It might sound strange to say, but retirement can be one of the best times to learn new things.

And unlike when you were in school or at work, now, you can learn whatever interests you the most.

Learning something new, whether it’s picking up a new language or discovering how to play a musical instrument, can be a great way to fill your time with an enjoyable activity, and can also help you meet new people.

However, there are other benefits, too.

“New brain cell growth can happen even late into adulthood,” says Ipsit Vahia, director of geriatric outpatient services at McLean Hospital. “The process of learning and acquiring new information and experiences, like through structured classes, can stimulate that process.”

In other words, learning something new in retirement can slow the cognitive decline that comes with aging and keep you mentally sharp.

Take a class. Use online videos to help you learn a new skill. However you do it, there are so many benefits to learning something new in retirement.

6) Volunteering

Work and raising a family sucks up so much of our time that it doesn’t leave much for anything else. However, in retirement, all that changes.

Volunteering for a cause that means something to you can be a great way to enjoy retirement. And like some of the other activities on this list, it can also help you meet new people and stay physically and mentally active.

But more than that, volunteering can give you a sense of purpose that many people lose when they stop working.

There are always charities looking for help. Whether it’s serving the homeless at the local soup kitchen, walking the dogs at an animal shelter, or creating petitions to affect social change, you’ll never run out of charities that need a helping hand.

7) Setting goals

Another mistake many people make when they retire is that they no longer set goals.

After all, now that you’re not working, it can feel as if you have no goals at all. There are no sales targets to hit, no deadlines to manage.

While that sounds relaxing, it can become boring. And having goals gives us a sense of purpose that motivates us to get up in the morning.

The difference is, now you’re no longer in the workforce, you need to set your own goals.

It can be something like planning a fun trip. It could be based around something you want to learn. It could be goals for your family, such as attending a graduation or wedding.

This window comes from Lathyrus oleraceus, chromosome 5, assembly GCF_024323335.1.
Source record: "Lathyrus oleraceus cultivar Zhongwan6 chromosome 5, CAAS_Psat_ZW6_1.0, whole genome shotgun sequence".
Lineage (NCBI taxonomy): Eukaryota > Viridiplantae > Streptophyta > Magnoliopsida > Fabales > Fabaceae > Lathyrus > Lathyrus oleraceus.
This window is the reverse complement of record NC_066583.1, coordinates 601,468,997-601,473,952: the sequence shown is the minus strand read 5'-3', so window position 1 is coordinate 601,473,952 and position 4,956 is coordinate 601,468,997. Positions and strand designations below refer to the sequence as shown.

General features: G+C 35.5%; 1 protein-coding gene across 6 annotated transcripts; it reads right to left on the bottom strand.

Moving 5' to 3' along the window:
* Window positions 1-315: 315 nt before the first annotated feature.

Setting goals for yourself gives you a sense of purpose and a sense of achievement. That’s vital to maintaining a healthy and happy retirement.

8) Staying grateful

Retirement can be one of the most wonderful times of your life, and it can also be one of the worst. After all, the increased risk of social isolation, the loss of friends and loved ones, plus the ever-present threat of health issues, can make our senior years extremely challenging.

That’s why it’s so important to stay grateful for everything you have.

After all, there’s always something to be grateful for. Whether it’s good weather, a great cup of coffee, or a tasty meal, life is full of little pleasures that are worth focusing on.

If you want, you can establish a daily gratitude practice where you write down everything you are feeling grateful for that day.

Or, you can just take a moment to reflect on everything you have that’s good in your life.

However you do it, practicing gratitude will help you stay happy in retirement by focusing on the good things.

9) Relaxing

Finally, after looking over this list, you may be feeling tired just thinking about all the things that are to do.

It’s important to stay busy during retirement. After all, you may have never had as much time on your hands as you do now. But it’s also important to remember why you retired in the first place.

Our energy levels decline with age, and that’s perfectly natural. So don’t forget to get some rest and relaxation, too.

There’s nothing wrong with staying at home sometimes, watching TV or reading a book. Make some time every day to simply relax and recharge your batteries, and you’ll have the energy to pursue all these other healthy activities in your retirement.

Enjoy your golden years

Retirement is what you make of it. For some people, it can be a period of declining health, loneliness, boredom, and a loss of purpose.

But it doesn’t have to be. The daily habits you cultivate define to a large extent how much you enjoy being retired.

So work some of these habits into your daily routine, and start enjoying what can be the best time of your life.